“I didn’t know whether you wanted me to go quite so far back as that,” he said. “But there’s no disgrace in having been born, and I was born in the State of Vermont, pretty well up under the Canada line–so well up, in fact, that I came very near being an adoptive citizen; for I was bound to be an American of SOME sort, from the word Go! That was about–well, let me see!–pretty near sixty years ago: this is ’75, and that was ’20. Well, say I’m fifty-five years old; and I’ve LIVED ’em, too; not an hour of waste time about ME, anywheres! I was born on a farm, and—-“
“Worked in the fields summers and went to school winters: regulation thing?” Bartley cut in.
“Regulation thing,” said Lapham, accepting this irreverent version of his history somewhat dryly.
“Parents poor, of course,” suggested the journalist. “Any barefoot business? Early deprivations of any kind, that would encourage the youthful reader to go and do likewise? Orphan myself, you know,” said Bartley, with a smile of cynical good-comradery.
Lapham looked at him silently, and then said with quiet self-respect, “I guess if you see these things as a joke, my life won’t interest you.”
“Oh yes, it will,” returned Bartley, unabashed. “You’ll see; it’ll come out all right.” And in fact it did so, in the interview which Bartley printed.
“Mr. Lapham,” he wrote, “passed rapidly over the story of his early life, its poverty and its hardships, sweetened, however, by the recollections of a devoted mother, and a father who, if somewhat her inferior in education, was no less ambitious for the advancement of his children. They were quiet, unpretentious people, religious, after the fashion of that time, and of sterling morality, and they taught their children the simple virtues of the Old Testament and Poor Richard’s Almanac.”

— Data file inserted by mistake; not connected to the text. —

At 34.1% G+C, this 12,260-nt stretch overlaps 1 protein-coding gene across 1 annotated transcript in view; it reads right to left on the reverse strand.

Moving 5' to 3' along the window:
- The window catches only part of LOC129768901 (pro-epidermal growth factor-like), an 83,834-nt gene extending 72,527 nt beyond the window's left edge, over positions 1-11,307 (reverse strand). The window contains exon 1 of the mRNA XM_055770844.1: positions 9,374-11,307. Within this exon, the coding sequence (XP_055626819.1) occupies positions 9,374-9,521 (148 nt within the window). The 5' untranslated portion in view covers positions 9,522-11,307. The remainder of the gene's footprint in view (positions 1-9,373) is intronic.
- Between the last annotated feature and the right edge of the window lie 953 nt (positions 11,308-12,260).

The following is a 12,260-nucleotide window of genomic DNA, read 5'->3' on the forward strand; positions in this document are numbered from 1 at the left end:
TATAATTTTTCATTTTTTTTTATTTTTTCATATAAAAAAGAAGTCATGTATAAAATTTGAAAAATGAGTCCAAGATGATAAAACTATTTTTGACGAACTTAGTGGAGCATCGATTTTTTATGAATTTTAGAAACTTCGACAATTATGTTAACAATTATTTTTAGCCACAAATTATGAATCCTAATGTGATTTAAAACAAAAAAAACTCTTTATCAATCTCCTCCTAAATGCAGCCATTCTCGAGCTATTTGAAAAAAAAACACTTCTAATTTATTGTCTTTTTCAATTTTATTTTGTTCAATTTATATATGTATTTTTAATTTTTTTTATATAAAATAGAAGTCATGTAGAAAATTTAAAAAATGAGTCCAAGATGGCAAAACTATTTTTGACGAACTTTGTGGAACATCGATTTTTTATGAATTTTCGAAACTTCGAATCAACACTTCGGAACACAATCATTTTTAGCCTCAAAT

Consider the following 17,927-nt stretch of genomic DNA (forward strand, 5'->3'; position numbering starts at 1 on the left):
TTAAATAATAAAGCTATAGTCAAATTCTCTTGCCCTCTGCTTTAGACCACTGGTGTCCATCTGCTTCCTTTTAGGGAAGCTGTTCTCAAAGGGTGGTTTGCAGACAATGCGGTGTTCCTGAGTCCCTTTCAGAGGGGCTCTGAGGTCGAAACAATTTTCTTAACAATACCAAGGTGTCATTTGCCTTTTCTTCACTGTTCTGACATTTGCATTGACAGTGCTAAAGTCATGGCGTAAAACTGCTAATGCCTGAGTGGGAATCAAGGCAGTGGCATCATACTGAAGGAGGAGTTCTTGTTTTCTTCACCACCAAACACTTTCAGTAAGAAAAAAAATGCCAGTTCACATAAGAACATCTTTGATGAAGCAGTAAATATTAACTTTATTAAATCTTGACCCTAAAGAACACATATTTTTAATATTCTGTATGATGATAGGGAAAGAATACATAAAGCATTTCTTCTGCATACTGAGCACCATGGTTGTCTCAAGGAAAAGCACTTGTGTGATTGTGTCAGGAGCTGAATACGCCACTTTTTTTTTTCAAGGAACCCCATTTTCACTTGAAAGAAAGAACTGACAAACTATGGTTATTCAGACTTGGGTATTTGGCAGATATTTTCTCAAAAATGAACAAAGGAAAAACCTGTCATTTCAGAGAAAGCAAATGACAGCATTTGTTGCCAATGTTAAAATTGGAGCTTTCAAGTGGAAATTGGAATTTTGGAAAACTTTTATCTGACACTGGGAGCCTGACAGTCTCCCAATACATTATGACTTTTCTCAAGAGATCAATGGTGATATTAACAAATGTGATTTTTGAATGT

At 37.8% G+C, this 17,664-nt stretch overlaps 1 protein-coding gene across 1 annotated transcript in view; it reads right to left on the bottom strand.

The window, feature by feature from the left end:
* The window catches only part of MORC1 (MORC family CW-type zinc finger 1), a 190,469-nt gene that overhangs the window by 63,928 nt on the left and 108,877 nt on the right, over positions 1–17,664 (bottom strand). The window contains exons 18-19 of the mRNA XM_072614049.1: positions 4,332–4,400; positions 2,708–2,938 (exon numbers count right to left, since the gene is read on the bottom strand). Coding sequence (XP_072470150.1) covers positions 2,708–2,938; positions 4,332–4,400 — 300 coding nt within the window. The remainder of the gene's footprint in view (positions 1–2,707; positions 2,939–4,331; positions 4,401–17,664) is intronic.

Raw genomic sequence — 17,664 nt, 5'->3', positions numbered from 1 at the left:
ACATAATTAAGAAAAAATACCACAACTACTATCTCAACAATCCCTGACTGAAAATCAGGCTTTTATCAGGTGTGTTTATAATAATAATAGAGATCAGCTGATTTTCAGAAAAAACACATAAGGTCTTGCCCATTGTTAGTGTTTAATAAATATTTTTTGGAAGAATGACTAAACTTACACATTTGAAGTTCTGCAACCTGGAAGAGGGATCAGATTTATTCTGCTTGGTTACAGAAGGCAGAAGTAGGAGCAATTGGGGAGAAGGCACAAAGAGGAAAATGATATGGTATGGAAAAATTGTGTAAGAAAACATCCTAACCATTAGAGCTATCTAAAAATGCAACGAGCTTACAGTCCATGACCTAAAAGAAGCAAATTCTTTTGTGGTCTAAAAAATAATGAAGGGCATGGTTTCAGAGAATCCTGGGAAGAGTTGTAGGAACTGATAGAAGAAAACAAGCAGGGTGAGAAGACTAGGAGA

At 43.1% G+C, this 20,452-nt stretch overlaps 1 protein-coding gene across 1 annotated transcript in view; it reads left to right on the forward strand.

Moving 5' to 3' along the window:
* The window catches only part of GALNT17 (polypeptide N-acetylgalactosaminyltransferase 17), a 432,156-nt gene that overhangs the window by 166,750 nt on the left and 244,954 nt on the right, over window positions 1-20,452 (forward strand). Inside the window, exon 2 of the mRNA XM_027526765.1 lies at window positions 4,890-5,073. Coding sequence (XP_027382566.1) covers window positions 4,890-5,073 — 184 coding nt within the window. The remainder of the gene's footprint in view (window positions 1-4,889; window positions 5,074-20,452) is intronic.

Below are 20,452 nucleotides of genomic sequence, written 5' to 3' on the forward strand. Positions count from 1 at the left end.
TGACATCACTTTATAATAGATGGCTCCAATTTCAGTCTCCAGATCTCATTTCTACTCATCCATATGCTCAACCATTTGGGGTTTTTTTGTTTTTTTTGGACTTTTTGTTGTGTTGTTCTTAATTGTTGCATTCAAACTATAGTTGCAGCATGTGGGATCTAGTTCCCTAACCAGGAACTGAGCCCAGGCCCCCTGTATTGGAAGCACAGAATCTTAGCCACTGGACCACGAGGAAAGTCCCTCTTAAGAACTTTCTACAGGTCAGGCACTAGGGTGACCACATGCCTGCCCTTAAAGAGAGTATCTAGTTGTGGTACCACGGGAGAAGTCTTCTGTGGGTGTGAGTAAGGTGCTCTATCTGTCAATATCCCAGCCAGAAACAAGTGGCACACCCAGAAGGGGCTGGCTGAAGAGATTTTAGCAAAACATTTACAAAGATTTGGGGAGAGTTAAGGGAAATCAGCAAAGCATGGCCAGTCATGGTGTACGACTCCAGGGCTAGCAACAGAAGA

Bartley could not deny himself this gibe; but he trusted to Lapham’s unliterary habit of mind for his security in making it, and most other people would consider it sincere reporter’s rhetoric.
“You know,” he explained to Lapham, “that we have to look at all these facts as material, and we get the habit of classifying them. Sometimes a leading question will draw out a whole line of facts that a man himself would never think of.” He went on to put several queries, and it was from Lapham’s answers that he generalised the history of his childhood. “Mr. Lapham, although he did not dwell on his boyish trials and struggles, spoke of them with deep feeling and an abiding sense of their reality.” This was what he added in the interview, and by the time he had got Lapham past the period where risen Americans are all pathetically alike in their narrow circumstances, their sufferings, and their aspirations, he had beguiled him into forgetfulness of the check he had received, and had him talking again in perfect enjoyment of his autobiography.
“Yes, sir,” said Lapham, in a strain which Bartley was careful not to interrupt again, “a man never sees all that his mother has been to him till it’s too late to let her know that he sees it. Why, my mother–” he stopped. “It gives me a lump in the throat,” he said apologetically, with an attempt at a laugh. Then he went on: “She was a little frail thing, not bigger than a good-sized intermediate school-girl; but she did the whole work of a family of boys, and boarded the hired men besides. She cooked, swept, washed, ironed, made and mended from daylight till dark–and from dark till daylight, I was going to say; for I don’t know how she got any time for sleep. But I suppose she did. She got time to go to church, and to teach us to read the Bible, and to misunderstand it in the old way. She was GOOD. But it ain’t her on her knees in church that comes back to me so much like the sight of an angel as her on her knees before me at night, washing my poor, dirty little feet, that I’d run bare in all day, and making me decent for bed. There were six of us boys; it seems to me we were all of a size; and she was just so careful with all of us. I can feel her hands on my feet yet!” Bartley looked at Lapham’s No. 10 boots, and softly whistled through his teeth. “We were patched all over; but we wa’n’t ragged. I don’t know how she got through it. She didn’t seem to think it was anything; and I guess it was no more than my father expected of her. HE worked like a horse in doors and out–up at daylight, feeding the stock, and groaning round all day with his rheumatism, but not stopping.”
Bartley hid a yawn over his note-book, and probably, if he could have spoken his mind, he would have suggested to Lapham that he was not there for the purpose of interviewing his ancestry. But Bartley had learned to practise a patience with his victims which he did not always feel, and to feign an interest in their digressions till he could bring them up with a round turn.